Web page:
“However, the study today by Levine and colleagues has piqued my interest because it deals head on with many of these issues. For example, it excluded studies which recruited men by virtue of their fertility status. It also included only those studies where the sperm concentration was measured using a haemocytometer (which the World Health Organisation considers the gold standard method). This latter point is particularly critical and although it does not entirely remove the scope for error, it does reduce it considerably in my view.

“Interestingly, the paper concludes that the sperm counts may have seen the greatest decline in the post industrial countries of North America, Europe and Oceania compared to others in Asia, South America and Africa. However, while it would be easy to conclude that this represents a real global difference, perhaps driven by greater exposure of pregnant women or adult men to more man-made chemicals, I think it is too premature to make this conclusion.

“In this context, I highlight a paper in the same journal (Human Reproduction Update) in December last year by Bonde and colleagues ( showing (again by meta-analysis) that there is currently very little epidemiologic evidence linking prenatal and postnatal exposure to endocrine disrupting chemicals with male reproductive disorders (including reduced sperm counts). Moreover my own work (see has also shown that there are very few identifiable risk factors for poor semen quality that can be identified in adult males.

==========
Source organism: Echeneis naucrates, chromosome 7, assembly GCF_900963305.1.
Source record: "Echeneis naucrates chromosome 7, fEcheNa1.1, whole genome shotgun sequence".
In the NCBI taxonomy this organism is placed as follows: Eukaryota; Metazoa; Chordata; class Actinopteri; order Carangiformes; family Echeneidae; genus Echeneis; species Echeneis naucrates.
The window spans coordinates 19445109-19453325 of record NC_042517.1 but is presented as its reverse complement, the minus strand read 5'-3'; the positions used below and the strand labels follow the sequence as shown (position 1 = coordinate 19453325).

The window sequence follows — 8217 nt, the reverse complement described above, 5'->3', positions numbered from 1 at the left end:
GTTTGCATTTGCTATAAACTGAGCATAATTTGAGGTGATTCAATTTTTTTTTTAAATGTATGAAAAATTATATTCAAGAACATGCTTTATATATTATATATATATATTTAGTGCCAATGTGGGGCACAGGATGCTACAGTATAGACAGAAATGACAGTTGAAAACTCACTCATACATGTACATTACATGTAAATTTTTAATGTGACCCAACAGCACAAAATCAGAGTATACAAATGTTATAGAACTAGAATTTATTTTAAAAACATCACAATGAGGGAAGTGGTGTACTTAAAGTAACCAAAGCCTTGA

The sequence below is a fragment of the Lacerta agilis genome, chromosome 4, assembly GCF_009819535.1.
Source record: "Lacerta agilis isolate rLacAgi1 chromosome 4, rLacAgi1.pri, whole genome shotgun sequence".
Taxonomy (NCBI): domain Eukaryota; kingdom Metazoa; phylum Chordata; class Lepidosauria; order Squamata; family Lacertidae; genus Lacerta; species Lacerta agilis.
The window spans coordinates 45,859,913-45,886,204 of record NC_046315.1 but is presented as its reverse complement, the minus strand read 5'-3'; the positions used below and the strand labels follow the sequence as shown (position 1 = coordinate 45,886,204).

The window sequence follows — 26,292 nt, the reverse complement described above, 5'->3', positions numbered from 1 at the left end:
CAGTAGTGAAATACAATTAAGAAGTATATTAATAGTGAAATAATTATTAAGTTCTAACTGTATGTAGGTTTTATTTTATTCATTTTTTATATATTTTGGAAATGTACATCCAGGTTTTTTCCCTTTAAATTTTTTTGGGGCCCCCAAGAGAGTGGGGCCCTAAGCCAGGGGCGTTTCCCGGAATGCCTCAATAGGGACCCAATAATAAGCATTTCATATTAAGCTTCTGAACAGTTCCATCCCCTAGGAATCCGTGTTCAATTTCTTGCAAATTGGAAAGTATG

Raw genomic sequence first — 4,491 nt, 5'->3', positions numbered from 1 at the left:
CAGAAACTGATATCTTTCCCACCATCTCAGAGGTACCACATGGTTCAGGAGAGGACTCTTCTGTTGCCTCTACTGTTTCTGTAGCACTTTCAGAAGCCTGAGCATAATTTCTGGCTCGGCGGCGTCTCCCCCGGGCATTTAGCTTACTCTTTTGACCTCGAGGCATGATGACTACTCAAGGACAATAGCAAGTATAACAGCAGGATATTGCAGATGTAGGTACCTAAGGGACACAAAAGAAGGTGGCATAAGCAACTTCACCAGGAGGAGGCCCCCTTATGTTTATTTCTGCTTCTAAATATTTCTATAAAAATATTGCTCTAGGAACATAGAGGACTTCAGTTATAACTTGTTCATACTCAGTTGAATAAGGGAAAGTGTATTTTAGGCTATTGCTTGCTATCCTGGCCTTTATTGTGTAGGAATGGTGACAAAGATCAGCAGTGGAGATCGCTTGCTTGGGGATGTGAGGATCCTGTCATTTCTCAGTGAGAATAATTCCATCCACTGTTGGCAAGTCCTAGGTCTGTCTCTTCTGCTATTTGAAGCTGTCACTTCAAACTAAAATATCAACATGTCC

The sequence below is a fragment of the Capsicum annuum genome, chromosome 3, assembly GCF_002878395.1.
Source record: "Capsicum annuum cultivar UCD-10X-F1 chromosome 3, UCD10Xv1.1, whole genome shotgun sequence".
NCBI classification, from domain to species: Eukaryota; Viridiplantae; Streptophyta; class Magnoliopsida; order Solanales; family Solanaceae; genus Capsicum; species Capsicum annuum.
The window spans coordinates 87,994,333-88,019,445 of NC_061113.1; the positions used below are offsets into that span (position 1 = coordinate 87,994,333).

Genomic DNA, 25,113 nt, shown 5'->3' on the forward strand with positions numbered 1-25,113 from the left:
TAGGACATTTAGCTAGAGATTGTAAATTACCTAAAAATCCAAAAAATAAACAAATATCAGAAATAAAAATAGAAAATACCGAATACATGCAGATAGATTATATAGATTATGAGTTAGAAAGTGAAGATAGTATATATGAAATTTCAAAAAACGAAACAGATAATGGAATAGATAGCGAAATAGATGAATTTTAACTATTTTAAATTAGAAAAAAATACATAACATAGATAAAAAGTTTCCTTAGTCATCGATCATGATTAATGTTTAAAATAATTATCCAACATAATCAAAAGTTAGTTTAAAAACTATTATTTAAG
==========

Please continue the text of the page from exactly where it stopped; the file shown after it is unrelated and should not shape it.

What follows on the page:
“Whilst an apparent 52.4% decline in sperm counts may sound a lot, but from the data provided in this paper it represents an average change from ‘normal’ (99 million sperm per ml) to ‘normal’ (47 million sperm per ml). As such, I would urge journalists and editors to treat this study with caution as the debate has not yet been resolved and there is clearly much work still to be done. However, the paper does represent a step forward in the clarity of the data which might ultimately allow us to define better studies to examine this issue. Ideally, we would have funded large prospective epidemiological studies of healthy males 25 years ago and this would by now have given us a clear answer one way or the other. Unfortunately, it seems as though we might have to wait another 25 years before we might get to know the real answer.”